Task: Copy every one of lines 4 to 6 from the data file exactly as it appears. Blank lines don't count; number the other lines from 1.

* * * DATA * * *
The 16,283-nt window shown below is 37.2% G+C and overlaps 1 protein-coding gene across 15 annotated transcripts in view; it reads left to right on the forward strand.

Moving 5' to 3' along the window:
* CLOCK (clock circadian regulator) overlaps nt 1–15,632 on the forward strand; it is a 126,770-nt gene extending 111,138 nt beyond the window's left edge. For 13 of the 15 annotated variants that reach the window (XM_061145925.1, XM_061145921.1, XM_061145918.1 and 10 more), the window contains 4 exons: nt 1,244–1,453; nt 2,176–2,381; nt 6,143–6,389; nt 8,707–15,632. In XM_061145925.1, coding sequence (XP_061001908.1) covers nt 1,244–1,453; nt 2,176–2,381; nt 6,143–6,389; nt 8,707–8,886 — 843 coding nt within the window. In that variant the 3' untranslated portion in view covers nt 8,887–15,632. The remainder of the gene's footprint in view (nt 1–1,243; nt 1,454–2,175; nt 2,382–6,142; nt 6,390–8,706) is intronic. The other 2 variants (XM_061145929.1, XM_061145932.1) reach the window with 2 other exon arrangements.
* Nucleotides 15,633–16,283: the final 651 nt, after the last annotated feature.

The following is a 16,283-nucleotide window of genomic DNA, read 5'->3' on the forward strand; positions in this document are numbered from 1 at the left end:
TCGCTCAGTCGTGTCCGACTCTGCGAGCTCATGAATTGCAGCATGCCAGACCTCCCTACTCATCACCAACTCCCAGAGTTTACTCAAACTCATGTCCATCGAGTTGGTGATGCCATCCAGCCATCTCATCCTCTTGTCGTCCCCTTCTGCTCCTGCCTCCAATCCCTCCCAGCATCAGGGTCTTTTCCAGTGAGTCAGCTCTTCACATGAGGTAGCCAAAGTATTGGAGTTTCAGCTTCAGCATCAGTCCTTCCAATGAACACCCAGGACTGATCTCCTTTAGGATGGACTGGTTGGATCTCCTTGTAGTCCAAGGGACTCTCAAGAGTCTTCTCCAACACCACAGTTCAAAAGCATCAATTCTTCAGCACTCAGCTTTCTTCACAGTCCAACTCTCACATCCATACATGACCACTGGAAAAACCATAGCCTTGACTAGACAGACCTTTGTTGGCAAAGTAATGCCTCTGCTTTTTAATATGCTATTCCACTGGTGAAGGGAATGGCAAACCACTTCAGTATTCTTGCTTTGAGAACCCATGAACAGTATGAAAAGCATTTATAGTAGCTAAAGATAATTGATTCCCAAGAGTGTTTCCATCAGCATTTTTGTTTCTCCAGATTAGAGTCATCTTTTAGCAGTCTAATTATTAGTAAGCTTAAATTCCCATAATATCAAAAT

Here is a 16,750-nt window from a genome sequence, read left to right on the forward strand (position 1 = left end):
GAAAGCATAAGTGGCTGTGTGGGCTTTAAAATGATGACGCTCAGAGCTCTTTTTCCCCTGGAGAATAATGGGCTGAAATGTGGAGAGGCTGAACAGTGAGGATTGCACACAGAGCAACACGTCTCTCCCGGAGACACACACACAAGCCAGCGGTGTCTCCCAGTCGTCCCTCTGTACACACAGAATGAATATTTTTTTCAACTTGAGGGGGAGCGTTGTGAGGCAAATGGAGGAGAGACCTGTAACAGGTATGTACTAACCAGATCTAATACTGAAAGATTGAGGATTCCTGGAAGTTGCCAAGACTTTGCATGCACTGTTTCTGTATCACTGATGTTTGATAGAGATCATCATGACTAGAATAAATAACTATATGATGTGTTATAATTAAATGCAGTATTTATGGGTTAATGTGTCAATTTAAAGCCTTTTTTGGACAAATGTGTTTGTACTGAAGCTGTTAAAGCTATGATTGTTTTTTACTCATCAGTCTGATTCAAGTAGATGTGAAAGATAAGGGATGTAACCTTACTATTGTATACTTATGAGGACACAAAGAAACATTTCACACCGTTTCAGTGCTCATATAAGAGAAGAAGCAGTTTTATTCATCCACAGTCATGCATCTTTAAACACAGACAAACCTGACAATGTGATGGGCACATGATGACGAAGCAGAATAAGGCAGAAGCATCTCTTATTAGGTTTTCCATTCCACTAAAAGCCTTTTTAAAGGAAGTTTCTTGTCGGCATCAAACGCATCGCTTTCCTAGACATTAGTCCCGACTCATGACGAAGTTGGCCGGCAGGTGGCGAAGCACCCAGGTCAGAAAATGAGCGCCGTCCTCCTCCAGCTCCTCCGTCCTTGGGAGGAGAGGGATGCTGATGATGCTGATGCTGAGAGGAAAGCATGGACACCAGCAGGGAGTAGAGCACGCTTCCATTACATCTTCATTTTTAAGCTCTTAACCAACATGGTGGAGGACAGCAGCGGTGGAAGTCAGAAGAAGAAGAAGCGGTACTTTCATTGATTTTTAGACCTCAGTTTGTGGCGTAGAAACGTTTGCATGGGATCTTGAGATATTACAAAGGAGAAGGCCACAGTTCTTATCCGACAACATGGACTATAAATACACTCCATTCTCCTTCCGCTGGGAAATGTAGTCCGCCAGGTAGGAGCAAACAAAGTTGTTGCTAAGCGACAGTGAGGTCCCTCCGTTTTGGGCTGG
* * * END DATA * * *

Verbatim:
* Nucleotides 15,633–16,283: the final 651 nt, after the last annotated feature.

The following is a 16,283-nucleotide window of genomic DNA, read 5'->3' on the forward strand; positions in this document are numbered from 1 at the left end:
TCGCTCAGTCGTGTCCGACTCTGCGAGCTCATGAATTGCAGCATGCCAGACCTCCCTACTCATCACCAACTCCCAGAGTTTACTCAAACTCATGTCCATCGAGTTGGTGATGCCATCCAGCCATCTCATCCTCTTGTCGTCCCCTTCTGCTCCTGCCTCCAATCCCTCCCAGCATCAGGGTCTTTTCCAGTGAGTCAGCTCTTCACATGAGGTAGCCAAAGTATTGGAGTTTCAGCTTCAGCATCAGTCCTTCCAATGAACACCCAGGACTGATCTCCTTTAGGATGGACTGGTTGGATCTCCTTGTAGTCCAAGGGACTCTCAAGAGTCTTCTCCAACACCACAGTTCAAAAGCATCAATTCTTCAGCACTCAGCTTTCTTCACAGTCCAACTCTCACATCCATACATGACCACTGGAAAAACCATAGCCTTGACTAGACAGACCTTTGTTGGCAAAGTAATGCCTCTGCTTTTTAATATGCTATTCCACTGGTGAAGGGAATGGCAAACCACTTCAGTATTCTTGCTTTGAGAACCCATGAACAGTATGAAAAGCATTTATAGTAGCTAAAGATAATTGATTCCCAAGAGTGTTTCCATCAGCATTTTTGTTTCTCCAGATTAGAGTCATCTTTTAGCAGTCTAATTATTAGTAAGCTTAAATTCCCATAATATCAAAAT